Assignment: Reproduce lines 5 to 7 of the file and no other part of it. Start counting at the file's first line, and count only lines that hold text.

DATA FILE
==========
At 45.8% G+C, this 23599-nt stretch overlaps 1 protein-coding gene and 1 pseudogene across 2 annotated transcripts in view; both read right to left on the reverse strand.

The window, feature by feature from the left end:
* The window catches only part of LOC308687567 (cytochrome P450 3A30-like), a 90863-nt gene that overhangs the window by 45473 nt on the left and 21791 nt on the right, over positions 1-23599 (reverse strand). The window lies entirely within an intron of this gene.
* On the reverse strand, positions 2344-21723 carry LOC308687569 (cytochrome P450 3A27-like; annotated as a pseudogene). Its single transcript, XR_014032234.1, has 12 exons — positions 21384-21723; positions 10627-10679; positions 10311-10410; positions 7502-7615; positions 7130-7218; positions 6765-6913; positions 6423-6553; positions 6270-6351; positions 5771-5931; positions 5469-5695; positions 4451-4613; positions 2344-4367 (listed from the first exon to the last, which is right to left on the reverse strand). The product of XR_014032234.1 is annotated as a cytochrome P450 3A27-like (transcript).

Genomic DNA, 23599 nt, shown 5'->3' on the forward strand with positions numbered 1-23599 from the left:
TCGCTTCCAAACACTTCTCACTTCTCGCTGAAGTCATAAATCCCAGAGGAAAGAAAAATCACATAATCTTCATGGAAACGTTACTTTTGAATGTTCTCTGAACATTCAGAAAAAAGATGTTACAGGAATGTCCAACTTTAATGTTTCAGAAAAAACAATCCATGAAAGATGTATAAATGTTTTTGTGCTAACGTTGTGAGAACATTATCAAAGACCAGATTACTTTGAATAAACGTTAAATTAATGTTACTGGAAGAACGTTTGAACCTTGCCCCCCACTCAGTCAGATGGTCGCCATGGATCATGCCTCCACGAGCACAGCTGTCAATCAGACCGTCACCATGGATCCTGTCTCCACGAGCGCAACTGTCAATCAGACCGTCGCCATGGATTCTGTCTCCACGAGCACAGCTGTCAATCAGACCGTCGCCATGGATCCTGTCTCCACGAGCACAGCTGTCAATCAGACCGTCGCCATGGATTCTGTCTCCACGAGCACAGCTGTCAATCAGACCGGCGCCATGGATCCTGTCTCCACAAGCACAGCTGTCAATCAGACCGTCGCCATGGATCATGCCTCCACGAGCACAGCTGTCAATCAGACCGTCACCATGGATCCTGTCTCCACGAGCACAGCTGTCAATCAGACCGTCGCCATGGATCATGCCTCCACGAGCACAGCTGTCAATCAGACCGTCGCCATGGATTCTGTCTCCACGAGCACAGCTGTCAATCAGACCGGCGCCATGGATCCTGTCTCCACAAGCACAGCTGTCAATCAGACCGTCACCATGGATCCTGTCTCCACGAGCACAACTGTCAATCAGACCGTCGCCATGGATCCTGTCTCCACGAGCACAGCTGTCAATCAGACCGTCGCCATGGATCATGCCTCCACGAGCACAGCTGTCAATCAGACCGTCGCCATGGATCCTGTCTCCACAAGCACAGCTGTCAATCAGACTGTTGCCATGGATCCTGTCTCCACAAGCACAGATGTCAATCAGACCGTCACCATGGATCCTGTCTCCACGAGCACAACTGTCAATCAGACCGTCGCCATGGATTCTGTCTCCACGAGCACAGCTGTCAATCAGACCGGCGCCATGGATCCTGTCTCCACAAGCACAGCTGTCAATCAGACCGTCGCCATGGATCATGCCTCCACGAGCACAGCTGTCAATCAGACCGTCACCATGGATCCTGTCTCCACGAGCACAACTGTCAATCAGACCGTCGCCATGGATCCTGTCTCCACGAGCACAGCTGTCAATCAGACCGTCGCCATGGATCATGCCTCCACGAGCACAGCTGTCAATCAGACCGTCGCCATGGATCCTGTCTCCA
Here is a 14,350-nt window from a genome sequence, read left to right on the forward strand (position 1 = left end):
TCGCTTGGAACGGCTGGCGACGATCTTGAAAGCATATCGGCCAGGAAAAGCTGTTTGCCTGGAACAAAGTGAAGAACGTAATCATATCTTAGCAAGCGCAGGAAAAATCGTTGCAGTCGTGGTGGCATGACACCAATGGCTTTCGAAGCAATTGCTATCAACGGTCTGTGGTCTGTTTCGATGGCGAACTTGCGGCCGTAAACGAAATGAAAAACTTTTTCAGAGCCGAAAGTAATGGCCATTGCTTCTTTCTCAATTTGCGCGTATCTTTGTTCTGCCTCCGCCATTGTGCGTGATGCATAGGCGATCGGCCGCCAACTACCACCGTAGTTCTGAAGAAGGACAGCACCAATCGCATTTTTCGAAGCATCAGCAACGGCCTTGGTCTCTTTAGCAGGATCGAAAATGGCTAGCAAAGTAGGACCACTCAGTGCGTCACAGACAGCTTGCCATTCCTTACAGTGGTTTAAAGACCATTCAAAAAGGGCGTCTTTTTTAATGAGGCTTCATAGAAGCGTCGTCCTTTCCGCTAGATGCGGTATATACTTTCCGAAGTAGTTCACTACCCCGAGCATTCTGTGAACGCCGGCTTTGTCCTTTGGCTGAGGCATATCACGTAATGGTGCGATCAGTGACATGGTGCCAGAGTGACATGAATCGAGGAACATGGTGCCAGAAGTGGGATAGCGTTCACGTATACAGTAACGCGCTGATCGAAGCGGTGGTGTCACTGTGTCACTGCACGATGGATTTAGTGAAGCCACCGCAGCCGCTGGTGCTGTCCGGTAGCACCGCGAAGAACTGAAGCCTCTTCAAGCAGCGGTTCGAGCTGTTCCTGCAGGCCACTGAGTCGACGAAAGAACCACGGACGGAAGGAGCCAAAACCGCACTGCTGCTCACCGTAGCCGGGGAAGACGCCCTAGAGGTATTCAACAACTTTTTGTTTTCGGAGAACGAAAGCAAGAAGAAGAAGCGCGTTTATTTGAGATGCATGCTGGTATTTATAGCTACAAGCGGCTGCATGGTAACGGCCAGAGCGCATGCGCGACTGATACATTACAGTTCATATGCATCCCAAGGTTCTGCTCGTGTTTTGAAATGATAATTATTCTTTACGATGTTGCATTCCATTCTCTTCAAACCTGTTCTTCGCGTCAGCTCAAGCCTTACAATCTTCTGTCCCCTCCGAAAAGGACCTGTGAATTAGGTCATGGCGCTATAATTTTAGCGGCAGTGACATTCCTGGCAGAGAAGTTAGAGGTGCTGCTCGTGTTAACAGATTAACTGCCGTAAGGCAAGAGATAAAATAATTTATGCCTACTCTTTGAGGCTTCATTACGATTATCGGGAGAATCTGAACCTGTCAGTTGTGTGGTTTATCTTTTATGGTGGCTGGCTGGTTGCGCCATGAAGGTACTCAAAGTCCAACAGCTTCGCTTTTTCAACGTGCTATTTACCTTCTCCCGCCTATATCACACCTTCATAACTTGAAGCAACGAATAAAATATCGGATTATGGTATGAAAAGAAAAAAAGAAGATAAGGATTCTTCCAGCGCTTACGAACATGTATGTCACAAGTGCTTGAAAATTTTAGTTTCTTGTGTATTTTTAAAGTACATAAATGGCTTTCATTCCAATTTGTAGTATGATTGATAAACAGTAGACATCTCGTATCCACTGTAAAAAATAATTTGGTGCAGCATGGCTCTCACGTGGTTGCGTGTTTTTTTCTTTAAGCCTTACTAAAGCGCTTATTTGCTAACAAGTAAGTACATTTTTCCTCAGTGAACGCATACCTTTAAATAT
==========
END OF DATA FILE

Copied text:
Genomic DNA, 23599 nt, shown 5'->3' on the forward strand with positions numbered 1-23599 from the left:
TCGCTTCCAAACACTTCTCACTTCTCGCTGAAGTCATAAATCCCAGAGGAAAGAAAAATCACATAATCTTCATGGAAACGTTACTTTTGAATGTTCTCTGAACATTCAGAAAAAAGATGTTACAGGAATGTCCAACTTTAATGTTTCAGAAAAAACAATCCATGAAAGATGTATAAATGTTTTTGTGCTAACGTTGTGAGAACATTATCAAAGACCAGATTACTTTGAATAAACGTTAAATTAATGTTACTGGAAGAACGTTTGAACCTTGCCCCCCACTCAGTCAGATGGTCGCCATGGATCATGCCTCCACGAGCACAGCTGTCAATCAGACCGTCACCATGGATCCTGTCTCCACGAGCGCAACTGTCAATCAGACCGTCGCCATGGATTCTGTCTCCACGAGCACAGCTGTCAATCAGACCGTCGCCATGGATCCTGTCTCCACGAGCACAGCTGTCAATCAGACCGTCGCCATGGATTCTGTCTCCACGAGCACAGCTGTCAATCAGACCGGCGCCATGGATCCTGTCTCCACAAGCACAGCTGTCAATCAGACCGTCGCCATGGATCATGCCTCCACGAGCACAGCTGTCAATCAGACCGTCACCATGGATCCTGTCTCCACGAGCACAGCTGTCAATCAGACCGTCGCCATGGATCATGCCTCCACGAGCACAGCTGTCAATCAGACCGTCGCCATGGATTCTGTCTCCACGAGCACAGCTGTCAATCAGACCGGCGCCATGGATCCTGTCTCCACAAGCACAGCTGTCAATCAGACCGTCACCATGGATCCTGTCTCCACGAGCACAACTGTCAATCAGACCGTCGCCATGGATCCTGTCTCCACGAGCACAGCTGTCAATCAGACCGTCGCCATGGATCATGCCTCCACGAGCACAGCTGTCAATCAGACCGTCGCCATGGATCCTGTCTCCACAAGCACAGCTGTCAATCAGACTGTTGCCATGGATCCTGTCTCCACAAGCACAGATGTCAATCAGACCGTCACCATGGATCCTGTCTCCACGAGCACAACTGTCAATCAGACCGTCGCCATGGATTCTGTCTCCACGAGCACAGCTGTCAATCAGACCGGCGCCATGGATCCTGTCTCCACAAGCACAGCTGTCAATCAGACCGTCGCCATGGATCATGCCTCCACGAGCACAGCTGTCAATCAGACCGTCACCATGGATCCTGTCTCCACGAGCACAACTGTCAATCAGACCGTCGCCATGGATCCTGTCTCCACGAGCACAGCTGTCAATCAGACCGTCGCCATGGATCATGCCTCCACGAGCACAGCTGTCAATCAGACCGTCGCCATGGATCCTGTCTCCA
Here is a 14,350-nt window from a genome sequence, read left to right on the forward strand (position 1 = left end):